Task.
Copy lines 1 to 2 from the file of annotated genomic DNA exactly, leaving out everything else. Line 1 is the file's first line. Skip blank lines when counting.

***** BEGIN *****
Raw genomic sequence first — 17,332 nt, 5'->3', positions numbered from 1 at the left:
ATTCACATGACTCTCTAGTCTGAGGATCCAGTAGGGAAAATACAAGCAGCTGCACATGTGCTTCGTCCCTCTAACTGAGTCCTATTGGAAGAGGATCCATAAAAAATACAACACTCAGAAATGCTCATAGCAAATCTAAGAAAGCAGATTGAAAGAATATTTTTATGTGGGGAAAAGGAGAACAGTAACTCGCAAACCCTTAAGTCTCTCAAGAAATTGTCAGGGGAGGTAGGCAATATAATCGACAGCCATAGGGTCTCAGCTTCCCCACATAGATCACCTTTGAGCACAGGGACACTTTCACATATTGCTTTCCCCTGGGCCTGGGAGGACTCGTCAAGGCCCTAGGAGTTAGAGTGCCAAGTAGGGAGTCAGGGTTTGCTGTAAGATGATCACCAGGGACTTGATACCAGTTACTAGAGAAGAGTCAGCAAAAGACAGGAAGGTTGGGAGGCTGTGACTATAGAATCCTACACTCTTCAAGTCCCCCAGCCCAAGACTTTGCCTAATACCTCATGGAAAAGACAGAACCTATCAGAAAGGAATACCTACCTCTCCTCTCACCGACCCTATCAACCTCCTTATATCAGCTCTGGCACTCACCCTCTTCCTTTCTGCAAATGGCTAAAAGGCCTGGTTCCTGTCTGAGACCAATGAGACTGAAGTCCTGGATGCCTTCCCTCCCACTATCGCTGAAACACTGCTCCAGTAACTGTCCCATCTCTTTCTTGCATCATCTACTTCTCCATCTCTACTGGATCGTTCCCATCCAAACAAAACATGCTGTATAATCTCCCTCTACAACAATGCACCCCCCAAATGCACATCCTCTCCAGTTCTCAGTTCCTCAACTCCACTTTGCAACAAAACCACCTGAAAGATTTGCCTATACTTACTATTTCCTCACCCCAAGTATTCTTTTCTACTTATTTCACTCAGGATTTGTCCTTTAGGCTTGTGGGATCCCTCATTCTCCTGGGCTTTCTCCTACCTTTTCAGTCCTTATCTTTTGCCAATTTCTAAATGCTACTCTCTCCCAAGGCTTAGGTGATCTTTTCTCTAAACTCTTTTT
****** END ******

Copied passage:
Raw genomic sequence first — 17,332 nt, 5'->3', positions numbered from 1 at the left:
ATTCACATGACTCTCTAGTCTGAGGATCCAGTAGGGAAAATACAAGCAGCTGCACATGTGCTTCGTCCCTCTAACTGAGTCCTATTGGAAGAGGATCCATAAAAAATACAACACTCAGAAATGCTCATAGCAAATCTAAGAAAGCAGATTGAAAGAATATTTTTATGTGGGGAAAAGGAGAACAGTAACTCGCAAACCCTTAAGTCTCTCAAGAAATTGTCAGGGGAGGTAGGCAATATAATCGACAGCCATAGGGTCTCAGCTTCCCCACATAGATCACCTTTGAGCACAGGGACACTTTCACATATTGCTTTCCCCTGGGCCTGGGAGGACTCGTCAAGGCCCTAGGAGTTAGAGTGCCAAGTAGGGAGTCAGGGTTTGCTGTAAGATGATCACCAGGGACTTGATACCAGTTACTAGAGAAGAGTCAGCAAAAGACAGGAAGGTTGGGAGGCTGTGACTATAGAATCCTACACTCTTCAAGTCCCCCAGCCCAAGACTTTGCCTAATACCTCATGGAAAAGACAGAACCTATCAGAAAGGAATACCTACCTCTCCTCTCACCGACCCTATCAACCTCCTTATATCAGCTCTGGCACTCACCCTCTTCCTTTCTGCAAATGGCTAAAAGGCCTGGTTCCTGTCTGAGACCAATGAGACTGAAGTCCTGGATGCCTTCCCTCCCACTATCGCTGAAACACTGCTCCAGTAACTGTCCCATCTCTTTCTTGCATCATCTACTTCTCCATCTCTACTGGATCGTTCCCATCCAAACAAAACATGCTGTATAATCTCCCTCTACAACAATGCACCCCCCAAATGCACATCCTCTCCAGTTCTCAGTTCCTCAACTCCACTTTGCAACAAAACCACCTGAAAGATTTGCCTATACTTACTATTTCCTCACCCCAAGTATTCTTTTCTACTTATTTCACTCAGGATTTGTCCTTTAGGCTTGTGGGATCCCTCATTCTCCTGGGCTTTCTCCTACCTTTTCAGTCCTTATCTTTTGCCAATTTCTAAATGCTACTCTCTCCCAAGGCTTAGGTGATCTTTTCTCTAAACTCTTTTT